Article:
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Havens for Murder

Havens for Murder

What do Ol Joro Orok, Bungoma and Moi’s Bridge town have in common? They are all going through a series of mysterious murders that have left their residents in a constant state of anxiety for their safety. In all three towns, the law enforcers have not made even a single arrest to ease the tension.

Take the case of Ol Joro Orok which boasts significant investment in the hotel industry and is a thriving agricultural hub. Since the beginning of this year, a cloud of crime has hung ominously over the once-bustling municipality. Some of the victims have been raped and tortured before being killed. Only two of the murders are similar in pattern, such as those dubbed the “tunneling murders”.

One of the survivors was only too eager to talk to a reporter because as she says the police have never questioned her about her grueling experience. When walking home from work one day she was accosted by two men who knocked her on the head and tried to drag her through her kei apple fence. She was one of the lucky ones as the attackers were interrupted by the sound of her son’s approaching motorcycle as he headed out to look for her. Her attackers left
behind a hat and boots.

Sadly not so lucky was 8-year-old Purity Wanjiru whose mutilated body was found in a field near a shopping centre, a day after she had left home for school. Her grandmother Grace Waweru reports that the killers are known but have not been arrested. She, therefore, lives in a constant state of morbid vigilance fearing that her granddaughter’s slayers will come back and kill her and her daughter, especially because she is still seeking justice.

What is most disturbing about the Ol Joro Orok murders is that there are suspects known to the police but no arrests. Consider Dishon Nderi, a 27-year-old who works at Primrose Flower Farm.

He was a primary suspect in the murder of 57-year-old Mary Macharia who was raped, tortured and murdered last year, December 17. Her naked body was found in a field near a cattle dip, 200 metres from her home. Nderi was tied to the murder by a phone call that was made to the victim from his phone on the day of her death. Nderi defended himself by claiming that a friend had borrowed his phone to call his wife. The friend was never questioned according to Nderi.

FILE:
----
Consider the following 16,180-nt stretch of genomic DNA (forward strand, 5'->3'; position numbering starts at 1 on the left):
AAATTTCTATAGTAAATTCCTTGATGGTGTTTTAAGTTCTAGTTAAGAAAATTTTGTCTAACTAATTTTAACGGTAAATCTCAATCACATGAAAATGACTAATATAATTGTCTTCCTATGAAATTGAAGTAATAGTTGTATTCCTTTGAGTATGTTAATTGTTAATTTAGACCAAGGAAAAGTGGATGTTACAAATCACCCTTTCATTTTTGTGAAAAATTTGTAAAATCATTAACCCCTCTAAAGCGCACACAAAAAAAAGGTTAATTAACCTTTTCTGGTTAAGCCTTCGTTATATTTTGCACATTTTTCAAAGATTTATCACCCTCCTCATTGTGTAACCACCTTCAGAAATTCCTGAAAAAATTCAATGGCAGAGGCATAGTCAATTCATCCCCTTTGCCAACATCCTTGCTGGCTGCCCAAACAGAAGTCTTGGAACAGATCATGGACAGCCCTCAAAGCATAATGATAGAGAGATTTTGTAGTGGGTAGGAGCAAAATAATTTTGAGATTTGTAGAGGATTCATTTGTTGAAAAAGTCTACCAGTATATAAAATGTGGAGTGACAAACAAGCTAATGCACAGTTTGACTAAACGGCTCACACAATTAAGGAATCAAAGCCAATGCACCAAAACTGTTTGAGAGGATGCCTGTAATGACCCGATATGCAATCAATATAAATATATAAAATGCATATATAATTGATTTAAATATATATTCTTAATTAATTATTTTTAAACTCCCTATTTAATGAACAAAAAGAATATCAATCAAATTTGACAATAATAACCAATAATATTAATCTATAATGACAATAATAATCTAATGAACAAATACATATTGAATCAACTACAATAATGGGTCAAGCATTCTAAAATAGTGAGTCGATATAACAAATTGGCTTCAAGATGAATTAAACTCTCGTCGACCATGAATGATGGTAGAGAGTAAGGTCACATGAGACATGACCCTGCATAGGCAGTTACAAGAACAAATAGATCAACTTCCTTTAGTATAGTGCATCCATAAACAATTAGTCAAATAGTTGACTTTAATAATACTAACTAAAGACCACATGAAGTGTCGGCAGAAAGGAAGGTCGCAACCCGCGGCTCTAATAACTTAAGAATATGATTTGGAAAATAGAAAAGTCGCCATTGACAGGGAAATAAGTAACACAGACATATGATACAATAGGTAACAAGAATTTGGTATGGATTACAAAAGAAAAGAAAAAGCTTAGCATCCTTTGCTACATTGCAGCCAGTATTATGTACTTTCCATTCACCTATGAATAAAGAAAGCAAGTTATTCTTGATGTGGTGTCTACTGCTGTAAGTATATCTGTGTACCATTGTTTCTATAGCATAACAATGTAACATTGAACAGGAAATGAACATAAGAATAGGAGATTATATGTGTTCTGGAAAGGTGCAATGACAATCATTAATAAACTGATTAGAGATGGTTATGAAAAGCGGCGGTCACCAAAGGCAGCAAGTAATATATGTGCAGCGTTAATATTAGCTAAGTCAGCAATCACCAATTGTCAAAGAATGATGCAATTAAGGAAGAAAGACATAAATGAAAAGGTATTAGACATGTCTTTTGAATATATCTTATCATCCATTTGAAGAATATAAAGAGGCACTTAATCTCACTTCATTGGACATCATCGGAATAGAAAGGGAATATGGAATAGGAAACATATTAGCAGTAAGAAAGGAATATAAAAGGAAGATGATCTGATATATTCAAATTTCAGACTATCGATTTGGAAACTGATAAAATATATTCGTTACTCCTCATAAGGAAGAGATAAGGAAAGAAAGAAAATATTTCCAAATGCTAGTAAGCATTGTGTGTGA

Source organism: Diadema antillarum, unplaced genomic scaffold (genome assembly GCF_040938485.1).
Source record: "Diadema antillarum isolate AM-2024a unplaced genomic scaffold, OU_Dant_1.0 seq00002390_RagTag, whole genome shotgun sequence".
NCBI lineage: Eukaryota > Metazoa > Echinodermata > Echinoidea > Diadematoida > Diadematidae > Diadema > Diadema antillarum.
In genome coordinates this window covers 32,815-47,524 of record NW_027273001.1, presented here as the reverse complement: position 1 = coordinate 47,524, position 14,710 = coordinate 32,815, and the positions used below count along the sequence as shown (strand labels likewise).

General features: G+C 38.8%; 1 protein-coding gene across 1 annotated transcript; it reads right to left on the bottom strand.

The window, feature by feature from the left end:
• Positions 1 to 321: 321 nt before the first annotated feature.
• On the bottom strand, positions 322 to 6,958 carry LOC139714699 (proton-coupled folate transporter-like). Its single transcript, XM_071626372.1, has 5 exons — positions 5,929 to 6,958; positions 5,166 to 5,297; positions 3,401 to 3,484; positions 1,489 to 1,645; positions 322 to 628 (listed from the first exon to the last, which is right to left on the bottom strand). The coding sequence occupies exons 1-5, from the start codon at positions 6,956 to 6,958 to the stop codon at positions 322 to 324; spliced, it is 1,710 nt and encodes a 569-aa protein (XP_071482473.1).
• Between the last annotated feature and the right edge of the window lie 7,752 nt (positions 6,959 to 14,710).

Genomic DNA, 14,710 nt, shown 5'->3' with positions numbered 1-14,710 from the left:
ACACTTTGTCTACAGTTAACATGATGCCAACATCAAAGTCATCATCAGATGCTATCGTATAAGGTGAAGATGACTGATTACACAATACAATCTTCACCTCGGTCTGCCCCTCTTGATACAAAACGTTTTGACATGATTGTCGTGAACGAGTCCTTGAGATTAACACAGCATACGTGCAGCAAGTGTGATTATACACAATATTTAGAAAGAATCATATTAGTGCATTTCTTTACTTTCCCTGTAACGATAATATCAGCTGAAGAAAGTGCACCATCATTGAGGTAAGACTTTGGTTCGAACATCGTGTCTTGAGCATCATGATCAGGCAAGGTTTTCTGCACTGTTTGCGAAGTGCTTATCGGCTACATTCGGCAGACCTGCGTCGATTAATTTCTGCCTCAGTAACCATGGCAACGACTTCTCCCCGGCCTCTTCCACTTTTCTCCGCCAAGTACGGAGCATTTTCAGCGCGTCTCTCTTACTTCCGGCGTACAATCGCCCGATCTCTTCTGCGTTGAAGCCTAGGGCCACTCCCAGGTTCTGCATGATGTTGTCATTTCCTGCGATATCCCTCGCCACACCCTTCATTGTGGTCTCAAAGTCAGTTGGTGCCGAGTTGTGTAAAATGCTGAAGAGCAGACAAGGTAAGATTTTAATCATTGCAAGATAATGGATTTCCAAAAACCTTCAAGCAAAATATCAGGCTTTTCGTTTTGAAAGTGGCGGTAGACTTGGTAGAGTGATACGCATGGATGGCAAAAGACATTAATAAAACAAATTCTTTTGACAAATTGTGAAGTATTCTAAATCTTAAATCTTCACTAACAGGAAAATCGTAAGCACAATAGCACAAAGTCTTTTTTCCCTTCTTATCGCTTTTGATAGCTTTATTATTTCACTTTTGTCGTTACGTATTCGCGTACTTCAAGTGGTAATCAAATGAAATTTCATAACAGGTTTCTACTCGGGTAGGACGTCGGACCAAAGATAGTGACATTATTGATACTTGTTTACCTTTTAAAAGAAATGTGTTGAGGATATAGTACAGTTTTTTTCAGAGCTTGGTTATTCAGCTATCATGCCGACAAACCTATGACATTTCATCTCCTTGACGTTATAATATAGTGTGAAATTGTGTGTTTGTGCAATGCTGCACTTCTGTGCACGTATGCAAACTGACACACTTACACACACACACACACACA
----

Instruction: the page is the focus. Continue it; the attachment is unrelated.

Dishon Nderi was again mentioned as a suspect in one of the tunneling murders, so-called because of the means by which the assailants gained access to the houses of the victims. The victim, Alice Wanjiru a 23-year-old mother of one was asleep in the house together with two of her siblings and a daughter when the attack occurred. Wanjiru died in hospital while recovering from her injuries.

She was six months pregnant. Remarkably, even though Nderi has been positively identified by the sister of the victim as the attacker, he has not been arrested even after another burrowing murder occurred on April 22. The attacker even left behind items of clothing; a jacket and a knife.

The items left behind in at least two of the murders could be teeming with DNA evidence that would put the attackers away but the police chose to simply ask the wife of Nderi to confirm if the items belonged to her or her husband. Her denial was enough proof of Nderi’s innocence apparently and all he has to do is to report to the Ol Joro Orok police station every week.

The defense of the police boss in this sub-county, Isaac Ruto is that the murders are caused by family land disputes or are crimes of passion. Does it mean that the killers should go scot-free? Bungoma’s cases may be different because they occurred in the wake of the Covid – 19 crisis which brought on a curfew that criminal gangs have taken advantage of to terrorize the residents and commit violent robberies.

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